The Americanization of Shadrach Cohen is a story by Bruno Lessing in which he contrasts a Jewish father to his two sons. The father holds to his origins and religion, but the sons have entered themodern world of America, and become detached of their origins. They want their father to be “Americanized”, but the father cannot stand the situation any longer, so he rebels. Finally, the father andthe sons are all “Americanized”, but they still keep their Jewish identity.
Shadrash Cohen, however, does not become “Americanized” overnight. In fact the process of his “Americanization” consists ofthree distinct phases: passiveness, rebellion, then reconciliation with the new world.
From the time he set his foot in America, Shadrach was surprised not only by this new world which wascompletely different from his, but also by the way his own sons were dressed and the way they saw things. He was “distressed and puzzled” to see that in the course of five years (a short time for an oldreligious man) his sons had changed so much. Whenever he tried to bring them back to him, he felt they were moving further away. They refused to pray after meals, kept asking him to change his looks andeven blamed him for being “old- fashioned” and for not trying to progress. During all this time, Shadarach did not react. He was patient with his sons and kept giving them any amount of money theyneeded for their business. He always kept his temper by keeping his lips “shut tightly” or “tightly pressed” for some time before speaking.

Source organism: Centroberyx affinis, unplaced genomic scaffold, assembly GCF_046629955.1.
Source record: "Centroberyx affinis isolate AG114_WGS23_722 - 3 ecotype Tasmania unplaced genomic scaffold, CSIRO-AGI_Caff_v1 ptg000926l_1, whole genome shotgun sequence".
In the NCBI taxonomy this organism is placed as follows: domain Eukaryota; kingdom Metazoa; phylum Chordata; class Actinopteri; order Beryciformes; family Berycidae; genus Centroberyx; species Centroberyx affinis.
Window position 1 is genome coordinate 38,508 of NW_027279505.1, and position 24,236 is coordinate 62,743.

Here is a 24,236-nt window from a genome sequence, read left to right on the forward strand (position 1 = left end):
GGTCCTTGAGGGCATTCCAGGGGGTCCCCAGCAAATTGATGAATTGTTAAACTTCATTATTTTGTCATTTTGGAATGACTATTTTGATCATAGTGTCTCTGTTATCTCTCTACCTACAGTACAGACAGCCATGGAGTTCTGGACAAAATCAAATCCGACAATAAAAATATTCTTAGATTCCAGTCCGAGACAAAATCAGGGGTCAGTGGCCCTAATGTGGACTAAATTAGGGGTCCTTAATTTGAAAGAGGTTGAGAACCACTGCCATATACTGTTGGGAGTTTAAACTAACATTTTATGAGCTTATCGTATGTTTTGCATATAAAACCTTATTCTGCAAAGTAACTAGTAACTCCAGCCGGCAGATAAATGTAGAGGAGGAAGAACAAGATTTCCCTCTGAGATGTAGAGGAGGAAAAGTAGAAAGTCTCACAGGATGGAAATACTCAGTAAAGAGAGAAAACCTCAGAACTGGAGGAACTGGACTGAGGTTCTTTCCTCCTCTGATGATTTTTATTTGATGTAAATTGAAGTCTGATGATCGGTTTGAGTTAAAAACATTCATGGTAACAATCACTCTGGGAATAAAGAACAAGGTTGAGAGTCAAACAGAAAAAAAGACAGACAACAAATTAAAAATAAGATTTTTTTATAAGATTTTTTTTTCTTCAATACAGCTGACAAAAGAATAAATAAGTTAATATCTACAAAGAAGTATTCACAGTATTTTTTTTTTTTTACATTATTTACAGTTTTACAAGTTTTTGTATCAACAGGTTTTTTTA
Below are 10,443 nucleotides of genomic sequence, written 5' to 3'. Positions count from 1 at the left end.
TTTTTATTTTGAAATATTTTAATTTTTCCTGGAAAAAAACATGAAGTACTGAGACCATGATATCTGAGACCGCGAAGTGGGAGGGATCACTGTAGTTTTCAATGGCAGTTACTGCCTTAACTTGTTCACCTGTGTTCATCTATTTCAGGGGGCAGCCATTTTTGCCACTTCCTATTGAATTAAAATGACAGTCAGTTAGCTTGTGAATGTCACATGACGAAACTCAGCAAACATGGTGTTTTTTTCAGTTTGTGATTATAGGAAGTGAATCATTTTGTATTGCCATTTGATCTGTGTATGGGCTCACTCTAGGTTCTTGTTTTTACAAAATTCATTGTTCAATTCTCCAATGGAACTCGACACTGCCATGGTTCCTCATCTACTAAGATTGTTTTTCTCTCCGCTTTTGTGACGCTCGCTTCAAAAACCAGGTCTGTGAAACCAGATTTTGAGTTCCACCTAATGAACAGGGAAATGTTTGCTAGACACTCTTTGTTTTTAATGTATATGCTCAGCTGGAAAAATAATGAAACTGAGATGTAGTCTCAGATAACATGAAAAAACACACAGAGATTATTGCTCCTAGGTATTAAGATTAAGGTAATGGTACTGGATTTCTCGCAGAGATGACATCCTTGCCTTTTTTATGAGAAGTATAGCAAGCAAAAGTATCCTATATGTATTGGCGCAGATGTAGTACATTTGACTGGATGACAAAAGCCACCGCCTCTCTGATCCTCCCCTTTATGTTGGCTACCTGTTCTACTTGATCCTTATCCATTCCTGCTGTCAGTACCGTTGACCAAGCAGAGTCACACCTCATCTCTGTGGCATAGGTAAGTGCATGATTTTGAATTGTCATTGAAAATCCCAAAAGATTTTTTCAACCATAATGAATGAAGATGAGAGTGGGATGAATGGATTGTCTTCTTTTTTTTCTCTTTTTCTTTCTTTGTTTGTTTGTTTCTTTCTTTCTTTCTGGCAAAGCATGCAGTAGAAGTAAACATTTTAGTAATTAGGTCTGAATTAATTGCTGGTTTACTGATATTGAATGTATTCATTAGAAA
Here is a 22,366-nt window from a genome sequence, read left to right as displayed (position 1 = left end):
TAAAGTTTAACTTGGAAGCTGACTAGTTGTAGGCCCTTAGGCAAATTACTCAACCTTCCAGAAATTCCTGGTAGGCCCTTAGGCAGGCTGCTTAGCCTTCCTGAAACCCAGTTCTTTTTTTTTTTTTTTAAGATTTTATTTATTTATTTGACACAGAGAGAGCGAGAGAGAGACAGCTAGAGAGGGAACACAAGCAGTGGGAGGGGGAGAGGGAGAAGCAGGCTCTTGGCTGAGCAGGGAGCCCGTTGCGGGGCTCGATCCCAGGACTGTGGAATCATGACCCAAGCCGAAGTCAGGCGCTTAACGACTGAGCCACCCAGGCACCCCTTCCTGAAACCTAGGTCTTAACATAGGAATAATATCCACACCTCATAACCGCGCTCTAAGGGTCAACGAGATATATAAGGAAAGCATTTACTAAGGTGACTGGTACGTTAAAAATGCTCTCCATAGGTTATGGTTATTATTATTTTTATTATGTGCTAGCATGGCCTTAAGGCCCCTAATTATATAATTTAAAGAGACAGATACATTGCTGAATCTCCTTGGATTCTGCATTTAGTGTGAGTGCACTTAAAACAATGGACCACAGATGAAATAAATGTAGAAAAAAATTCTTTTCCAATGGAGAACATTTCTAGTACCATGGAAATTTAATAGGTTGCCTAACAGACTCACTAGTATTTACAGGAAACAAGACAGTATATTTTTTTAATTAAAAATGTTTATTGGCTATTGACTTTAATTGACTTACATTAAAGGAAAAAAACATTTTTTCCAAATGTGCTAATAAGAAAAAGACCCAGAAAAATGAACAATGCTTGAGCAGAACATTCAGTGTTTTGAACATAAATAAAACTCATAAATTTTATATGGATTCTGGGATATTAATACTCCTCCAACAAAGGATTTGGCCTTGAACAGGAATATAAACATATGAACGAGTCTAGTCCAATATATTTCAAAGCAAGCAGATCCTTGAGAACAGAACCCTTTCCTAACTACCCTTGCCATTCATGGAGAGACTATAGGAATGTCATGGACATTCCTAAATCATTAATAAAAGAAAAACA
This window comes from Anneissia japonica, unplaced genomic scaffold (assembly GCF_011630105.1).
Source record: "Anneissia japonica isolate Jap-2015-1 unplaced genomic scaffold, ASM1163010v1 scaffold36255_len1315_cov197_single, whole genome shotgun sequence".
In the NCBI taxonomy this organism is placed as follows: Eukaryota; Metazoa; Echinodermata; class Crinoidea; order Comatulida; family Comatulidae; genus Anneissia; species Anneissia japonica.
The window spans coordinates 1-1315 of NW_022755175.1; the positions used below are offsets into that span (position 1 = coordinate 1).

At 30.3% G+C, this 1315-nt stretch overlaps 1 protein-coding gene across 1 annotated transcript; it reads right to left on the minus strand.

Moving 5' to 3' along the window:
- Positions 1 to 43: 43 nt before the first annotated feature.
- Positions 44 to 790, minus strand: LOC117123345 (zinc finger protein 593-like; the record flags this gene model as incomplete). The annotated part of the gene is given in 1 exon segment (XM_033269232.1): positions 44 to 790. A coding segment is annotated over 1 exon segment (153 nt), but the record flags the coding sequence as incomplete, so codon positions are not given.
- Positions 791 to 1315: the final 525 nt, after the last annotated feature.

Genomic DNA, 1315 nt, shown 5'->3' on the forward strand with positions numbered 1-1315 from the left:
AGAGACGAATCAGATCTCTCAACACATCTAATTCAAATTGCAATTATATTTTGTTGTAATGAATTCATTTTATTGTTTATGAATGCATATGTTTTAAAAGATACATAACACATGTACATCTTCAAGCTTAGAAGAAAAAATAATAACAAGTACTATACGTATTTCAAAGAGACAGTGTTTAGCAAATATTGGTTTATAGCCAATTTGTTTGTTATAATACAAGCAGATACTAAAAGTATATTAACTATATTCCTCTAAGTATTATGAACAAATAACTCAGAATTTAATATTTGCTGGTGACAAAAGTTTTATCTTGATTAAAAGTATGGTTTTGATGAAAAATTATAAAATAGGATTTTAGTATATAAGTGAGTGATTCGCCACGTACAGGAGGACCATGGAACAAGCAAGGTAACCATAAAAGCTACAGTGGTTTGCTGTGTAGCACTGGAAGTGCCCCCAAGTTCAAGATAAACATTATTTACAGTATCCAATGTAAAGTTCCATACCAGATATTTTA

Then Shadrach’s rebelled when he realized that his belovedsons were ashamed of him. Resenting his old-fashioned ways was thing, but being ashamed of him was another. At this stage he could see shame in treating them like little boys. He now was the sort ofauthoritarian father who commanded and gave orders by using expressions like “at once”, “in five minutes”, “I don’t want” or “no more talking”. He prohibited that they smoked in front of him and even...
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